In 2014, an undercover female investigator told the College of Massage Therapists of Ontario that Fernando Vigon-Campuzano had touched her “inappropriately” during a massage.
The college chose to handle the case behind closed doors — cautioning the massage therapist and ordering him to take additional training. At the time, none of this was posted to Vigon-Campuzano’s profile on the college’s website and he was allowed to continue to practise.
Two years later, Vigon-Campuzano sexually assaulted two women during massage therapy sessions. He was convicted by a judge in criminal court this past January, with a sentencing hearing scheduled for March.
Critics have said the criminal conviction demands an explanation from the college as to how it handled the 2014 case and why it allowed Vigon-Campuzano to continue to practise, with the public kept in the dark.
“It’s like the colleges are just begging to be taken over and lose their right to self-regulate when you hear of an incident like this,” said medical malpractice lawyer Paul Harte. “Of course they owe the public answers, and if they’re not prepared to give it to the public, it should certainly be demanded by the minister of health.”
Vigon-Campuzano was convicted in January by Superior Court Justice David E. Harris of two counts of sexual assault stemming from incidents at two different massage therapy establishments in 2016.
One of the complainants — identified as Ms. M.-B. due to a standard publication ban in sexual assault cases — testified that Vigon-Campuzano massaged her inner thigh, near her vagina, and that she was confused whether this was appropriate or not. He stopped after she told him not to touch her in that area.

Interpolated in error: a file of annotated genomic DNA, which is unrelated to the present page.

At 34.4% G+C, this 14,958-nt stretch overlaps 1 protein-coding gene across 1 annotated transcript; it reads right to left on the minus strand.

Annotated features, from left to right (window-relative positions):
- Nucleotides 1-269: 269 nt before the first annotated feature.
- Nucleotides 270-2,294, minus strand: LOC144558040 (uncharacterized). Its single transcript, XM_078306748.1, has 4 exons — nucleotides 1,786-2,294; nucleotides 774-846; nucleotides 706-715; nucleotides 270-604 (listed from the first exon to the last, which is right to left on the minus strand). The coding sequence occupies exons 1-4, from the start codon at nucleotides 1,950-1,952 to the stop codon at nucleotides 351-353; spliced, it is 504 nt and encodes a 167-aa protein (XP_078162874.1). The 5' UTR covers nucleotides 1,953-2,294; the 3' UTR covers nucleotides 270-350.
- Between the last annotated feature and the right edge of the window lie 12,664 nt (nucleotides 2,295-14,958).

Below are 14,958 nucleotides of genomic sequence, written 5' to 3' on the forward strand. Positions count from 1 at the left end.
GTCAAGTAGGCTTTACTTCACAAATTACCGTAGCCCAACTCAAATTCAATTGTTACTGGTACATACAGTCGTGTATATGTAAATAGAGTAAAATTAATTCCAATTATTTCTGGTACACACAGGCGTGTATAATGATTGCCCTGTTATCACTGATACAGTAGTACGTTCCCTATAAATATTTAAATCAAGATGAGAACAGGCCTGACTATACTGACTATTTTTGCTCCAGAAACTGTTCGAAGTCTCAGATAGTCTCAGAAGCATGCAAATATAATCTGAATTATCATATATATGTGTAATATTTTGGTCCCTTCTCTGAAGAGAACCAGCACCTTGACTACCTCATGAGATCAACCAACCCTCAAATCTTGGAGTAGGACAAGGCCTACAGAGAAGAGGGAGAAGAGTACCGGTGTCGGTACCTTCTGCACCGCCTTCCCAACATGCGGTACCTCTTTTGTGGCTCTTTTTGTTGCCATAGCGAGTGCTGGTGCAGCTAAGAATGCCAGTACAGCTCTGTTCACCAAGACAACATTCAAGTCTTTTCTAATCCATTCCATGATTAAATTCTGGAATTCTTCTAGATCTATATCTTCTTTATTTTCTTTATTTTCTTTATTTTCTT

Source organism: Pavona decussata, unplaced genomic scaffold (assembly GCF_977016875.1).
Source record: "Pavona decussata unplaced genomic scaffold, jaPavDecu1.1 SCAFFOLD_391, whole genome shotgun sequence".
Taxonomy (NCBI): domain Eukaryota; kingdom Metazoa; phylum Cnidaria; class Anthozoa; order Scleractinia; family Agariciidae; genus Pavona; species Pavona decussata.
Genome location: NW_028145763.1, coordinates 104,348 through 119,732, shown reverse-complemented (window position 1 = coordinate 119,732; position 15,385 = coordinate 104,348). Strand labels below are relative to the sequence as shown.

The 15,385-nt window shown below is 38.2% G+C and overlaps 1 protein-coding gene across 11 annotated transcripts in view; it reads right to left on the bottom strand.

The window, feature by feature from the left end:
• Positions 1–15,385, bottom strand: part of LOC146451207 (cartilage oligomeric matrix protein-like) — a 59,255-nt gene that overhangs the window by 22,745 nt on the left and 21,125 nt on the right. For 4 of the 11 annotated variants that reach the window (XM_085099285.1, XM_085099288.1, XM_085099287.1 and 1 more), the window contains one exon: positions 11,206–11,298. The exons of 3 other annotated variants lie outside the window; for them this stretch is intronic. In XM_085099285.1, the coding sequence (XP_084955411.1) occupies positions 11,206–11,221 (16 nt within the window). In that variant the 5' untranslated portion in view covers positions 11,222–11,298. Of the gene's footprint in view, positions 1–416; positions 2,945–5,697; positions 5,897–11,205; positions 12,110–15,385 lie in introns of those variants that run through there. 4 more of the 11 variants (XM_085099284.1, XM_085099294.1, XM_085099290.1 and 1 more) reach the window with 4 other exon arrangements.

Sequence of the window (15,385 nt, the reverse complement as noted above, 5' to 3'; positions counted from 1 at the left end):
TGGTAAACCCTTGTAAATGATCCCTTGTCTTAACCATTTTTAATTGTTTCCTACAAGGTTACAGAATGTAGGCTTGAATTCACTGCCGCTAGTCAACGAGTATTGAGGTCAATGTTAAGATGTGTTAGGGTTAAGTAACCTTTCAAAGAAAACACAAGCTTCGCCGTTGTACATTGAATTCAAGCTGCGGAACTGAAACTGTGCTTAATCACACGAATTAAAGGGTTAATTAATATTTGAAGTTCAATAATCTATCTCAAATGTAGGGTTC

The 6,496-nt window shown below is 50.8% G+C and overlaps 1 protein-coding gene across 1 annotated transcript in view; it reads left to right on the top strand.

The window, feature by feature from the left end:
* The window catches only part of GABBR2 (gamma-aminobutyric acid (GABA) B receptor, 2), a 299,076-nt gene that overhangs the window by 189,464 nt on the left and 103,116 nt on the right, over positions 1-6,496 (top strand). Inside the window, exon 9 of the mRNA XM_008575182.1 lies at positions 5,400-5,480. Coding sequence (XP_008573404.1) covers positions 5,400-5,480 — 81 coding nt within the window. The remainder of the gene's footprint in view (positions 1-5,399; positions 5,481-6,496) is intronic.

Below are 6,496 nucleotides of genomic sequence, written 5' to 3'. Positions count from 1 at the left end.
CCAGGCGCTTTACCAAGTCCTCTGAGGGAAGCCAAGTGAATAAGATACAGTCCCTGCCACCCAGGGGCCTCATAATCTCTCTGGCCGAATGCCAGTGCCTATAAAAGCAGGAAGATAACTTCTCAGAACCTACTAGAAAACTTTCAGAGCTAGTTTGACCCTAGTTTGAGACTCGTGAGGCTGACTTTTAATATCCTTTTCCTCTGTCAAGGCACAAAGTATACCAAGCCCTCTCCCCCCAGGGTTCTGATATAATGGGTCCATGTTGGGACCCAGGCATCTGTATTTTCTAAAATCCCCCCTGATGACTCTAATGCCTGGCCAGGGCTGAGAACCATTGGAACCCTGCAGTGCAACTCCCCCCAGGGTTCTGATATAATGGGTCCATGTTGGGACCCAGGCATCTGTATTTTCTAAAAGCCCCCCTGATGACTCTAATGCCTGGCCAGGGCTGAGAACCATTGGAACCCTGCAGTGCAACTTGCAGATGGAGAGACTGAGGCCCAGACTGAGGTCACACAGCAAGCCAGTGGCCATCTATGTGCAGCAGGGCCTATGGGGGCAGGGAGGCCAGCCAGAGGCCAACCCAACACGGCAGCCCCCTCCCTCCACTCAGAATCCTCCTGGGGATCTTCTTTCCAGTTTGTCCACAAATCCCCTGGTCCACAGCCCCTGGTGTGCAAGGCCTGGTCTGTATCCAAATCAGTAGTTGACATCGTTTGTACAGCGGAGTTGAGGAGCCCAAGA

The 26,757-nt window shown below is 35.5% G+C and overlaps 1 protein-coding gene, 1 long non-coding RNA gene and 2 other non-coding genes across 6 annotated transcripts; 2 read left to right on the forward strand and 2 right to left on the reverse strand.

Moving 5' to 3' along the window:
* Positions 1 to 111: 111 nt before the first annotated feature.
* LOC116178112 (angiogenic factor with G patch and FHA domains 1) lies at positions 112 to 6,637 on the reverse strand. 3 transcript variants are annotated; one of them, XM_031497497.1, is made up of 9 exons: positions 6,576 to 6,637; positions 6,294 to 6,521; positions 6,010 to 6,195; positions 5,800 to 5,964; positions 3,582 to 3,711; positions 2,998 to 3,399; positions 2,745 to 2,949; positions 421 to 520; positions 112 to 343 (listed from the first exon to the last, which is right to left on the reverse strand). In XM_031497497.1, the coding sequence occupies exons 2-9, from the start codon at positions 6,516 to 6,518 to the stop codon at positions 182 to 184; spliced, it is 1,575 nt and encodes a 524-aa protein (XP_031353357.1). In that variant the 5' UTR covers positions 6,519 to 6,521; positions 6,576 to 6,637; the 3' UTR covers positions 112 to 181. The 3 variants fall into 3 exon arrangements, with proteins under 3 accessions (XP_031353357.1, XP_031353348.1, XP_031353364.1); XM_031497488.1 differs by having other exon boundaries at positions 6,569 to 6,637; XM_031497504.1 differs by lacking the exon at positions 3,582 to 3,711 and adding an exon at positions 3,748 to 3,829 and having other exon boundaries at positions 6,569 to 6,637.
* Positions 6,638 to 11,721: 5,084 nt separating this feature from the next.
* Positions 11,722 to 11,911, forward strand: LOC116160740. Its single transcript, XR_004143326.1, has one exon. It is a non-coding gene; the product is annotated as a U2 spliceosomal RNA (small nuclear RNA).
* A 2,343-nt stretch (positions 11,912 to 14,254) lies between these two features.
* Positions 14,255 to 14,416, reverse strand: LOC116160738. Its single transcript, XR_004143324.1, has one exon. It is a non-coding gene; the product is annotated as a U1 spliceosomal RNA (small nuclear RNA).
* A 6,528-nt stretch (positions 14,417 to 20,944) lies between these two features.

She also testified that he started massaging her breasts even though she said she did not want a breast massage. Soon after, he also put his hand on top of her vagina “and moved his hand using small quick motions, as if to stimulate vibrations,” according to the judge’s decision.
Among the defence’s arguments regarding her credibility was that Ms. M.-B. tipped Vigon-Campuzano after the session, and that this “belied her testimony that she was sexually assaulted,” according to the ruling. But the judge rejected that argument.
“I do not agree. She testified that she was in shock and just wanted to get out of there. The tip was an automatic action” of neutral importance, the judge wrote.
The other complainant, identified as Ms. H, testified that Vigon-Campuzano pressed into her vaginal area with his hands and inserted two or three fingers into her vagina. She testified she was shocked and confused and the session ended shortly after.
She was also “extensively” cross-examined about giving Vigon-Campuzano a tip, but the judge found it had no weight on her credibility.
Vigon-Campuzano also testified and “unequivocally denied” touching Ms. M.-B.’s breasts and vaginal area and Ms. H’s vagina, according to the ruling. His lawyer, Jennifer Myers, declined to comment to the Star.
The case raises the question of whether the assaults could have been prevented.
The fact Vigon-Campuzano had a prior history with the college first emerged in October 2016 — after the assaults. It became public after one of the two women complained to the college and Vigon-Campuzano signed what’s known as an undertaking, promising to surrender his licence and never reapply.
The undertaking, which is posted on his college profile, says he acknowledges being cautioned and ordered to take remedial training in 2014 “with respect to inappropriately draping a female client and sexually touching a (female) undercover investigator.”